PennDOT, police bring attention to new driving law aimed at teens

BROOKVILLE — A new statewide initiative has local police department officers reminding teen drivers to click it or ticket.

This week, Brookville Borough Police teamed up with Brookville Jr.-Sr. High School to take part in PennDOT’s teen driver safety mobilization, an initiative intended to inform teen drivers about a new seatbelt law.

“Today, it’s not about issuing citations,” PennDOT Safety Press Officer Shawn Houck said. “It’s about awareness. We’re trying to get the message out.”

Act 81, which went into effect Dec. 27, 2011, states that drivers and occupants in a vehicle who are under the age of 18 must wear a properly adjusted and fastened seatbelt, and children under the age of eight must be securely fastened in a child restraint system.

Failure to comply with the new law’s seat-belt provisions is a primary offense, meaning that a driver can be pulled over and cited solely for violating this provision.

In addition, the law also states that for the first six months after receiving their junior license, drivers are not permitted to have more than one passenger under the age of 18 who is not an immediate family member in their vehicle, unless accompanied by a parent or legal guardian.

“Time and time again, we see police and EMS personnel going out to a one-vehicle crash that has as many as two, three, four, maybe even five teens in the car,” Houck said. “It’s catastrophic to go out and see that one crash has claimed four or five lives.”

Monday, Houck, Brookville Borough Police Chief Ken Dworek and Brookville Officers Mick Stormer and Samuel Bartley stopped Brookville Jr.-Sr. High School teen drivers as they were leaving school grounds to remind them of the new law.

If Dworek witnessed teens in violation of any part of Act 81, he gave them a friendly reminder.

“Any time you get a multiple amount of people in a car — especially teen drivers — you combine the lack of experience in driving and mulitiple distractions,” Houck said. “It’s basically a crash waiting to happen. So the law is a very, very good law.”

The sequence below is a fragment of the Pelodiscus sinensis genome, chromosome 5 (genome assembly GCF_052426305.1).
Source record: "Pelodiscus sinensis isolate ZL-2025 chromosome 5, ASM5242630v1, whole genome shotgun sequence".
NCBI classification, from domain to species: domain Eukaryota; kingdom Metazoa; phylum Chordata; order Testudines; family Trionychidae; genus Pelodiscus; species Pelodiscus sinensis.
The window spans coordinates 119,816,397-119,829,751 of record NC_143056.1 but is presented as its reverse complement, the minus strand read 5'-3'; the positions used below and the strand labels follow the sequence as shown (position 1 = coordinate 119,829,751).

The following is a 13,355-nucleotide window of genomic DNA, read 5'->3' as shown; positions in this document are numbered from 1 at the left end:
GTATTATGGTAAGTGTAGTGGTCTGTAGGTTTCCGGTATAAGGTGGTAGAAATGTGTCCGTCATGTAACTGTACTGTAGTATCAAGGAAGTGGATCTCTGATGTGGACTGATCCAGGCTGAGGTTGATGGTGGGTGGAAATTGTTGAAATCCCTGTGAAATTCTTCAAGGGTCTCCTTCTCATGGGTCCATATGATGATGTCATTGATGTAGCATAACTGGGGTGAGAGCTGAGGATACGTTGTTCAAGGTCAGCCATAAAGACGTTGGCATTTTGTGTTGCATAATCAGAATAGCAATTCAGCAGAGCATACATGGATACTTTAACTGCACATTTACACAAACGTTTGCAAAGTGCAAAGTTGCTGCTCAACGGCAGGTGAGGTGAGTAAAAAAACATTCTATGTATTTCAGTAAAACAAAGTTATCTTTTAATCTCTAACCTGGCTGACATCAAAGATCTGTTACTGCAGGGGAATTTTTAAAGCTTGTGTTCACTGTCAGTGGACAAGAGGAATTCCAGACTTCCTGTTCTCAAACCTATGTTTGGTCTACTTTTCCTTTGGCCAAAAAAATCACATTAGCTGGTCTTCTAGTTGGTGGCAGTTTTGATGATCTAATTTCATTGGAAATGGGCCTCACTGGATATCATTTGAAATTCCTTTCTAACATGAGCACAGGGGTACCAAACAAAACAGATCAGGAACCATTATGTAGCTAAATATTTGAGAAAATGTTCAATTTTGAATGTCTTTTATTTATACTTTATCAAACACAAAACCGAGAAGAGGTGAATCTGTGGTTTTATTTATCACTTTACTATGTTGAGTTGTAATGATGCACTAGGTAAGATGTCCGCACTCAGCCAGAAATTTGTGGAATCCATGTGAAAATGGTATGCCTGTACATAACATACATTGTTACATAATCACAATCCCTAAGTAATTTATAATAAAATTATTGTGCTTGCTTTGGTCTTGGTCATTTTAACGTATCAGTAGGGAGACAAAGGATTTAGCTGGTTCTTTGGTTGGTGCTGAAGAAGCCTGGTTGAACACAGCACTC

According to Houck, one out of every six teenagers are involved in a serious crash.

Statewide statistics show that in 2010, there were 61 teenagers, 16 to 19 years old, who were killed in a crash and did not have their seat-belt on.
“Driving a car will be one of the most dangerous things (teens will) do in their lives, and hopefully, this law will save a lot of lives, because they’re our future leaders,” Houck said. “We finally are up to the point now where we feel like we have a pretty good law protecting our teen drivers.”

Teens who are found to be operating a vehicle with more passengers than seatbelts can receive up to a $60 fine, while failing to provide or failing to properly use a child-restraint system can result in a $75 fine.

Throughout his career in law enforcement, Dworek said he has witnessed the effectiveness of enforcing seatbelt, aggressive driving and DUI laws.
The figure has dropped down from 55,000 traffic deaths to about 33,000.

“We have more drivers, but we have less deaths, and that’s because of the enforcement,” Dworek said.

Although the teen driver safety mobilization program is not taking place at every district in the state, all Pennsylvania teen drivers have received a packet of information about the new law, Houck said.

But enforcement on the roadways near Brookville Jr.-Sr. High School will continue through March 4.

“This is the perfect example of how police, working with the school district, can get the message out to teen drivers and their parents,” Houck said. “If you’re sending your kid to school, it’s OK to have a sibling, but if they’re stopping on the way and picking up four or five other kids, it’s now illegal to do that.”

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